Paul Aufiero is a sports nut. Or to be more accurate, a New York Giants nut.
He eats, sleeps and breathes the Giants. The rest of his life may be depressingly mundane, but as long as the Giants are playing – and winning – all is right with the world. Everything else is just time spent waiting for the next game.
It would be easy to pigeonhole Paul (Patton Oswalt), the central character In Robert Siegel’s new film, “Big Fan,” as a loser. He lives with his mother on Staten Island, works a crappy job as a parking-garage attendant and takes grief from his siblings about his lack of ambition in life.
But Siegel’s acid dramatic comedy resists judging Paul. Instead, it offers us Paul’s worst nightmare, which upends his life (as well as the Giants’ season).
Thanks to Oswalt’s soulful, sometimes dim, sometimes scabrous Paul, “Big Fan” plunges us into the world of the superfan in a unique way. It has a story to tell – but its real purpose is a character study of someone who would be easy to underestimate.
Paul lives for the minutes or so each night when he gets a chance to rant on sports-talk radio about how great his Giants are and what idiots the fans of the (Eagles/Patriots/Cowboys – fill in the blank) are for even thinking their team has a chance against New York’s boys in blue. He writes and rewrites the scripts for these rants, like a performer waiting for his daily post-midnight moment on the stage.
On home-game days, he and his best friend Sal (the incomparable Kevin Corrigan) park their car at Giants Stadium at the Meadowlands. Clad in Giants’ jerseys, they run around the parking lot, leading cheers (“LET’S go, GI-ants!”) and otherwise fomenting team spirit amidst a crowd that needs little encouragement. When the game starts, they park themselves on lawn chairs and watch it on a tiny TV in their car.
That’s Paul’s life – and he doesn’t seem to want or need anything more out of it. He doesn’t have to sweat a demanding job; he’s got a hard shell against the jibes about living with his mom or not having a girlfriend. He correctly assumes he’ll never find a woman who is attracted to him as is (a long shot) and who has a comparable obsession with the Giants (a long shot with more dire odds than winning Lotto).
Paul’s life is lived through the Giants and his only disappointment in life is that he’ll never get the chance to meet and pal around with his idols. Then, one night, he spots his favorite player, a defensive mauler named Quantrell Bishop (Jonathan Hamm, not to be confused with Jon Hamm of “Mad Men”), filling his SUV at a Staten Island gas station. He follows Bishop to a Manhattan strip bar and watches him from afar – but when he approaches him, he says something that causes Bishop to beat the living shit out of him.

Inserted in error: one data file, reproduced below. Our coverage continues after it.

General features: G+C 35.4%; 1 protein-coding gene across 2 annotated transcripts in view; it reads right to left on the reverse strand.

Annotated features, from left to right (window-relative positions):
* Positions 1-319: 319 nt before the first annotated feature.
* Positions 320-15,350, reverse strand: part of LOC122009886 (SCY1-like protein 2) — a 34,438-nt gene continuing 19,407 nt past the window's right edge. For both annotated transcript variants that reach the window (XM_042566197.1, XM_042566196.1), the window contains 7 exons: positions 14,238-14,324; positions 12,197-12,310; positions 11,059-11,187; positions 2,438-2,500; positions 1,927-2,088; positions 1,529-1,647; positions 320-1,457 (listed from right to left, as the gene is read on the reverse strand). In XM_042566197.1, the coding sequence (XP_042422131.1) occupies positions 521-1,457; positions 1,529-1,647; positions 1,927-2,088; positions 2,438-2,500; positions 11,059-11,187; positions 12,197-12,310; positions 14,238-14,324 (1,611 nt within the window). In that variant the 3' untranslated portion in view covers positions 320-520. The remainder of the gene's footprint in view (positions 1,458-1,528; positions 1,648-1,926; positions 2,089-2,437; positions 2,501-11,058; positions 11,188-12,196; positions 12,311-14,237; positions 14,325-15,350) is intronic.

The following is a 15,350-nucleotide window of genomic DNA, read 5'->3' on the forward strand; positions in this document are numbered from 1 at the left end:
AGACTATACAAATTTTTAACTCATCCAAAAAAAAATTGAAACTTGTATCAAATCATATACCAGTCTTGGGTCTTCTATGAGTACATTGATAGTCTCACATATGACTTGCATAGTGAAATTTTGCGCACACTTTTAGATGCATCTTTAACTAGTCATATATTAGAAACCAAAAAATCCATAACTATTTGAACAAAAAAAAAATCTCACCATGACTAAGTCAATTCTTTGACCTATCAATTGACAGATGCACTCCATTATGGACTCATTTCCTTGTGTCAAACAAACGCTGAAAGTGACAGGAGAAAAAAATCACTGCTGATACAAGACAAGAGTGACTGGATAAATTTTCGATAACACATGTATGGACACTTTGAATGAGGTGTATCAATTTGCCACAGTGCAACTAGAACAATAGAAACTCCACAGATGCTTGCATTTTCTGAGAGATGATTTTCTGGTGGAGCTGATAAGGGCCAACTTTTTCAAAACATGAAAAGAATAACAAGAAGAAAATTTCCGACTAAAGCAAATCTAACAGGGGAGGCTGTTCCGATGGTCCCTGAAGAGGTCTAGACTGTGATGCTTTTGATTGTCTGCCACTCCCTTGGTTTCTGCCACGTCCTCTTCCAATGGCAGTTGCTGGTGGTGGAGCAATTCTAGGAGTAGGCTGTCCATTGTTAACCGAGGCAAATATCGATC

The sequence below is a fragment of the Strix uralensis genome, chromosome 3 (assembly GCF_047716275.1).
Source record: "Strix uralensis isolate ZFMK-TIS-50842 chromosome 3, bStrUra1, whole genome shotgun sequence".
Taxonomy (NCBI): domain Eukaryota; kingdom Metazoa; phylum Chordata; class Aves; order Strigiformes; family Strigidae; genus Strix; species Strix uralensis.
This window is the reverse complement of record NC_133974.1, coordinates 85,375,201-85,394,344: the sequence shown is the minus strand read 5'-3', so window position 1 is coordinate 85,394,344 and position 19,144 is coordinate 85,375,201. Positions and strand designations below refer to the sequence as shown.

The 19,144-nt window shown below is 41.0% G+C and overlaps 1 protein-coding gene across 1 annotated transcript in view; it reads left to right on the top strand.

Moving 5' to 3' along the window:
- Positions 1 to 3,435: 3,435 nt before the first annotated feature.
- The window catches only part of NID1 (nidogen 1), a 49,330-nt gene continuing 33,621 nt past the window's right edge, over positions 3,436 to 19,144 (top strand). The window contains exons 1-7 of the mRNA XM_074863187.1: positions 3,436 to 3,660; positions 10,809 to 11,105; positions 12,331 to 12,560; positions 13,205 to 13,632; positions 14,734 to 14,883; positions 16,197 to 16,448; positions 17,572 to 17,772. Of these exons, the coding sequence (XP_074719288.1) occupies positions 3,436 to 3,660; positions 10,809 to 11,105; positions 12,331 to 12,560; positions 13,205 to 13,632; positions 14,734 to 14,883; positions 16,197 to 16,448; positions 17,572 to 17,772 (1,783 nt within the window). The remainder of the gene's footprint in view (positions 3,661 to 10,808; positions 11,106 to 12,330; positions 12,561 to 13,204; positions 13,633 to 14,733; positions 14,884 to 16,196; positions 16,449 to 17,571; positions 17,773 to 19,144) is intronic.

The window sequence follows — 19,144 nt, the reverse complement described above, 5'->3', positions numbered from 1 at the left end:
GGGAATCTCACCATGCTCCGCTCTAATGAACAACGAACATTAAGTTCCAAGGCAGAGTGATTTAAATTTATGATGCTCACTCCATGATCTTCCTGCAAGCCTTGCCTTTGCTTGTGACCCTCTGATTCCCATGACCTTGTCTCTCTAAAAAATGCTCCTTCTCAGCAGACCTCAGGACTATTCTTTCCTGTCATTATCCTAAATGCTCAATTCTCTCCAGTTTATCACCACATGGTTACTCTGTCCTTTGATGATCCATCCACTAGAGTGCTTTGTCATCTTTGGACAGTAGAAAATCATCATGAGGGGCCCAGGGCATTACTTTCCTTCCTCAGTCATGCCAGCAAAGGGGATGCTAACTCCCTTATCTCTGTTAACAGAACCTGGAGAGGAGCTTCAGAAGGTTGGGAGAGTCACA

Paul awakens from a coma in a hospital a few days later – and finds that Bishop has been suspended and the incident is front-page news. The cops want Paul to testify against Bishop, while Paul’s fellow fans are dumping on him for spoiling the Giants’ season, as their playoff hopes tank with Bishop on the bench.
The resemblance to the Plaxico Burress case aside, “Big Fan” shifts gears into strange, exciting territory as Paul tries to redeem himself from the hell into which he seemingly has been cast. Siegel builds the film to a kind of “King of Comedy”-“Taxi Driver” finale that pits Paul against his primary antagonist, an Eagles-loving mook called Philadelphia Phil (Michael Rappaport).
The Travis Bickle reference is less apt than the one to Rupert Pupkin. Paul lives vicariously through his hero worship and suffers the fan’s delusion that the players need that adulation and praise to play their best – indeed, that his attention is a factor in their success. He invests so much energy in the Giants and Quantrell Bishop that he assumes it will be reciprocated, if only they are made aware of his existence. Indeed, he seems to think they are aware of his existence because the vibes he gives off are so strong.
This film tackles complex notions about hero worship and the way it shapes the worshipper’s life. Oswalt plays Paul as a guy who knows who he is – but who he is depends on how well the Giants are doing. He basks in weirdly reflected glory, taking on the fan’s oddball sense of self-esteem when they win – as though his cheering was a component of that victory. Similarly, when they lose, he believes it reflects on him (instead of, say, the team’s inability to get a ground game going or to defend against the pass). It’s a performance at once hilarious and touching, shifting from sunny to cloudy to stormy with a smoothness that’s inspiring.
“Big Fan” is a late-summer find. Released in a season known as a dumping ground, it is a smart, polished gem and a film not to be missed.